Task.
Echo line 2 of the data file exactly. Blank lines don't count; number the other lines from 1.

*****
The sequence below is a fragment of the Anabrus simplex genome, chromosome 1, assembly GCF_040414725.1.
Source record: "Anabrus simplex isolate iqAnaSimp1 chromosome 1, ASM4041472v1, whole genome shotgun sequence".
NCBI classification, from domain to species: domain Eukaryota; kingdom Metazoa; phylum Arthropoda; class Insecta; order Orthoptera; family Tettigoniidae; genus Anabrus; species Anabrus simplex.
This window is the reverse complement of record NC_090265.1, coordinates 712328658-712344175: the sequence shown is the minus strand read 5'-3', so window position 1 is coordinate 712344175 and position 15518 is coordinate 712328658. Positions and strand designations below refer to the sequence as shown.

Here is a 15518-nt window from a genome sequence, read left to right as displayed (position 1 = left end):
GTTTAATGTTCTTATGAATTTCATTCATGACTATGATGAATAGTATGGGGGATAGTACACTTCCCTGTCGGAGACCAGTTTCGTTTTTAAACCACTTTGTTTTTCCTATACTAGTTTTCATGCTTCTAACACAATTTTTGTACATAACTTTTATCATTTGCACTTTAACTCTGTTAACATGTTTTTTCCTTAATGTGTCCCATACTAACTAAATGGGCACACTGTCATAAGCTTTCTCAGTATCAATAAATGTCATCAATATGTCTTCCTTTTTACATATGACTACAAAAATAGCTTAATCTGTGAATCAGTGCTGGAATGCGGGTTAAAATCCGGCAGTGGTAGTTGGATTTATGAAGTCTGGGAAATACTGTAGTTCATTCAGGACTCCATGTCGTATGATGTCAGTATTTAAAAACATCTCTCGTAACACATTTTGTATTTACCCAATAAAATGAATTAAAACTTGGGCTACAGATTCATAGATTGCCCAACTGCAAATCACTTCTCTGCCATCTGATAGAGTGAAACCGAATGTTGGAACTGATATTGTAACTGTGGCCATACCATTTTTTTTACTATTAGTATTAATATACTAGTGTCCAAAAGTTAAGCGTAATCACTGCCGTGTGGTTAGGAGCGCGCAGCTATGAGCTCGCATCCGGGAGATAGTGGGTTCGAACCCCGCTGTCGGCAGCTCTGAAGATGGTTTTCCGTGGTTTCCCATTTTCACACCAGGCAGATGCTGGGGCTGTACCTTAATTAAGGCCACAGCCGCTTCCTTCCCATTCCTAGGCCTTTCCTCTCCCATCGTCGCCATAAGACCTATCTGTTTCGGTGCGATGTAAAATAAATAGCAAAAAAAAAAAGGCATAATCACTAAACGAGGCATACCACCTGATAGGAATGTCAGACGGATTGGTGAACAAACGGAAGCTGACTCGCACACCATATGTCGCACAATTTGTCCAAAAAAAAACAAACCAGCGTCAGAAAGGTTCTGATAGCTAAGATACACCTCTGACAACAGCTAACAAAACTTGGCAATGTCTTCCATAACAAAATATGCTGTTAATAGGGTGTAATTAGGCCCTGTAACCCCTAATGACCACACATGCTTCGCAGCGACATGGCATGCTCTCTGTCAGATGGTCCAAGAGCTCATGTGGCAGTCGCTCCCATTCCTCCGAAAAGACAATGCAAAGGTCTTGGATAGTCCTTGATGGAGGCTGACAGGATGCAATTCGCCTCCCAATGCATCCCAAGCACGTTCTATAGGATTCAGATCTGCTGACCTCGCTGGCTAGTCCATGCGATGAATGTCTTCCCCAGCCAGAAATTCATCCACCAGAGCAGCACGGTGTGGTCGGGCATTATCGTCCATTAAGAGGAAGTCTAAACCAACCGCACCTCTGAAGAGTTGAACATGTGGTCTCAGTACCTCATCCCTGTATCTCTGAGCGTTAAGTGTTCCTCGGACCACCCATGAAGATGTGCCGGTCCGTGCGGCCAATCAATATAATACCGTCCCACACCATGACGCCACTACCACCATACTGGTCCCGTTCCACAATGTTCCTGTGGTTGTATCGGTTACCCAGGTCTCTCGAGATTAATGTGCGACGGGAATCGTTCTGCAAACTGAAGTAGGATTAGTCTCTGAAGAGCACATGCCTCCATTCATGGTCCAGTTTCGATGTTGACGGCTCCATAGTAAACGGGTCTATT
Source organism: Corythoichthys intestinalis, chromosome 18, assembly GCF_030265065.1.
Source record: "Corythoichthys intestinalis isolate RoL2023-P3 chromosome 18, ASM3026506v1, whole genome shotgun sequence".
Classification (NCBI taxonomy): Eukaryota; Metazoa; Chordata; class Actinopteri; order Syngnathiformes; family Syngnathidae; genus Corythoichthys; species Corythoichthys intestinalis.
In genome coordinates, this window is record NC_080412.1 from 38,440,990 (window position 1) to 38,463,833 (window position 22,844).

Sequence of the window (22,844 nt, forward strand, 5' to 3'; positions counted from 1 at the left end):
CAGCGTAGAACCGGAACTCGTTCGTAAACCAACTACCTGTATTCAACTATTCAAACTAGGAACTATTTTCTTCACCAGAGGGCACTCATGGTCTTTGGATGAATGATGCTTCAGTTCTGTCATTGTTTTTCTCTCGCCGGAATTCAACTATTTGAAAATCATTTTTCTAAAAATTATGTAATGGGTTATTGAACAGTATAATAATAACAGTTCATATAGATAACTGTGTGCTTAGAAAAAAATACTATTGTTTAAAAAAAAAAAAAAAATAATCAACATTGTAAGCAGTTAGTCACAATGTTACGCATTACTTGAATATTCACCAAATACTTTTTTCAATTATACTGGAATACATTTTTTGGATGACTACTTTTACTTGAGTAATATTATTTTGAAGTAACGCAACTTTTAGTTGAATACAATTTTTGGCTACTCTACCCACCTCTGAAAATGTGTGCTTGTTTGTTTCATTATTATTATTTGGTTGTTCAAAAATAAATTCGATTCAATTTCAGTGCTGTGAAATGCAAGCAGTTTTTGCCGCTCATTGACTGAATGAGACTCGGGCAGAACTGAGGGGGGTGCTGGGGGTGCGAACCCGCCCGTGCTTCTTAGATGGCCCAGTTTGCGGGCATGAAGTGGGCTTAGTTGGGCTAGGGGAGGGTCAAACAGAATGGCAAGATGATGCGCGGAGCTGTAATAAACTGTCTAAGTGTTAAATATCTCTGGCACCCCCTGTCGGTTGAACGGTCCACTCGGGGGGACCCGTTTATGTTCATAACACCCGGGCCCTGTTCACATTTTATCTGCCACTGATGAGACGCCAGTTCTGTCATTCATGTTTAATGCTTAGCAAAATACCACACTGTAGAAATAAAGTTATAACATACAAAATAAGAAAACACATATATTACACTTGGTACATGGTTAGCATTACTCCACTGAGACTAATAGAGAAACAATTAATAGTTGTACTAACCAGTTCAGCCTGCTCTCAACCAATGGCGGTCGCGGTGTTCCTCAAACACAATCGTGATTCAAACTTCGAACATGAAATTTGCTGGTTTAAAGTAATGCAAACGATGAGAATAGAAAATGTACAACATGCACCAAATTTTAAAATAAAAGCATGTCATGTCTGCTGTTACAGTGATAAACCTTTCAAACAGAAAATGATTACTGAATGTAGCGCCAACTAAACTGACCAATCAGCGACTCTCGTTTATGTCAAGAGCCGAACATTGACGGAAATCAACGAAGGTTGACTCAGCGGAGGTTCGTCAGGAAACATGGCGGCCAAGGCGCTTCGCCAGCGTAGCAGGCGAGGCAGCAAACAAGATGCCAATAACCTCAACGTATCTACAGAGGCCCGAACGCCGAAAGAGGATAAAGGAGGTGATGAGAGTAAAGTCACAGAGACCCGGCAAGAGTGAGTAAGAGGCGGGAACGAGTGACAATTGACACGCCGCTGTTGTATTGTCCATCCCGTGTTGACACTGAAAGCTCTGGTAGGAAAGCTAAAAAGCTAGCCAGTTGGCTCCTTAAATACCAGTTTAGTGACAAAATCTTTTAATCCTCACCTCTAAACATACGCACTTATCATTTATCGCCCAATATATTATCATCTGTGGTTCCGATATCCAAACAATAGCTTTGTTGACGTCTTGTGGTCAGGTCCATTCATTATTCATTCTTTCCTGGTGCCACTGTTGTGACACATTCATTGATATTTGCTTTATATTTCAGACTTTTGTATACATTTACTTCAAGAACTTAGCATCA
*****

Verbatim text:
Source record: "Anabrus simplex isolate iqAnaSimp1 chromosome 1, ASM4041472v1, whole genome shotgun sequence".